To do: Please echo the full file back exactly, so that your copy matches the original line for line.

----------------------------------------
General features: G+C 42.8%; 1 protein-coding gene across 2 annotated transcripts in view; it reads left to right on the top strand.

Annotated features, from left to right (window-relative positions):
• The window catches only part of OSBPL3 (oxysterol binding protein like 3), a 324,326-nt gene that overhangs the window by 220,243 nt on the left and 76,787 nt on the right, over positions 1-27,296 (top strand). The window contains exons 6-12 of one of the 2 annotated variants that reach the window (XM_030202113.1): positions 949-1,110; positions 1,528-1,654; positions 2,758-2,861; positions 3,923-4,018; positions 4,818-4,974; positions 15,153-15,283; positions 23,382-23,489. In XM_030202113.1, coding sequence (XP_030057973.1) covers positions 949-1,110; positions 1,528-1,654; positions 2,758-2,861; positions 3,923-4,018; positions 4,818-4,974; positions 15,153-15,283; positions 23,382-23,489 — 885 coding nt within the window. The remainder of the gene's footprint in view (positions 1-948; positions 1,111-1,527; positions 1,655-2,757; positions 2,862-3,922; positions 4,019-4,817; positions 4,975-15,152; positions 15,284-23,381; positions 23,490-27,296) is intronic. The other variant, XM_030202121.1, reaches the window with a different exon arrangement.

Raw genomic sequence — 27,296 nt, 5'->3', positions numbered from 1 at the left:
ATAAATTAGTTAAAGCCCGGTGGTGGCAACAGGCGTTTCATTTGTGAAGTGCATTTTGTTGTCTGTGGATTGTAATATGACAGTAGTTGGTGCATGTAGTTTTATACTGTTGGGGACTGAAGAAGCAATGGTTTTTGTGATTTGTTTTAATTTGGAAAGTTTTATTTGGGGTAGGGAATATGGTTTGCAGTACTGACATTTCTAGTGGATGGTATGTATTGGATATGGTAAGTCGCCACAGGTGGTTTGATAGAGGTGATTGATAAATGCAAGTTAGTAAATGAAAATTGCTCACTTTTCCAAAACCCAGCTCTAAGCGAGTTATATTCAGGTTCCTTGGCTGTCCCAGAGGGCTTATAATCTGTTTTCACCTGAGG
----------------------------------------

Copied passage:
General features: G+C 42.8%; 1 protein-coding gene across 2 annotated transcripts in view; it reads left to right on the top strand.

Annotated features, from left to right (window-relative positions):
• The window catches only part of OSBPL3 (oxysterol binding protein like 3), a 324,326-nt gene that overhangs the window by 220,243 nt on the left and 76,787 nt on the right, over positions 1-27,296 (top strand). The window contains exons 6-12 of one of the 2 annotated variants that reach the window (XM_030202113.1): positions 949-1,110; positions 1,528-1,654; positions 2,758-2,861; positions 3,923-4,018; positions 4,818-4,974; positions 15,153-15,283; positions 23,382-23,489. In XM_030202113.1, coding sequence (XP_030057973.1) covers positions 949-1,110; positions 1,528-1,654; positions 2,758-2,861; positions 3,923-4,018; positions 4,818-4,974; positions 15,153-15,283; positions 23,382-23,489 — 885 coding nt within the window. The remainder of the gene's footprint in view (positions 1-948; positions 1,111-1,527; positions 1,655-2,757; positions 2,862-3,922; positions 4,019-4,817; positions 4,975-15,152; positions 15,284-23,381; positions 23,490-27,296) is intronic. The other variant, XM_030202121.1, reaches the window with a different exon arrangement.

Raw genomic sequence — 27,296 nt, 5'->3', positions numbered from 1 at the left:
ATAAATTAGTTAAAGCCCGGTGGTGGCAACAGGCGTTTCATTTGTGAAGTGCATTTTGTTGTCTGTGGATTGTAATATGACAGTAGTTGGTGCATGTAGTTTTATACTGTTGGGGACTGAAGAAGCAATGGTTTTTGTGATTTGTTTTAATTTGGAAAGTTTTATTTGGGGTAGGGAATATGGTTTGCAGTACTGACATTTCTAGTGGATGGTATGTATTGGATATGGTAAGTCGCCACAGGTGGTTTGATAGAGGTGATTGATAAATGCAAGTTAGTAAATGAAAATTGCTCACTTTTCCAAAACCCAGCTCTAAGCGAGTTATATTCAGGTTCCTTGGCTGTCCCAGAGGGCTTATAATCTGTTTTCACCTGAGG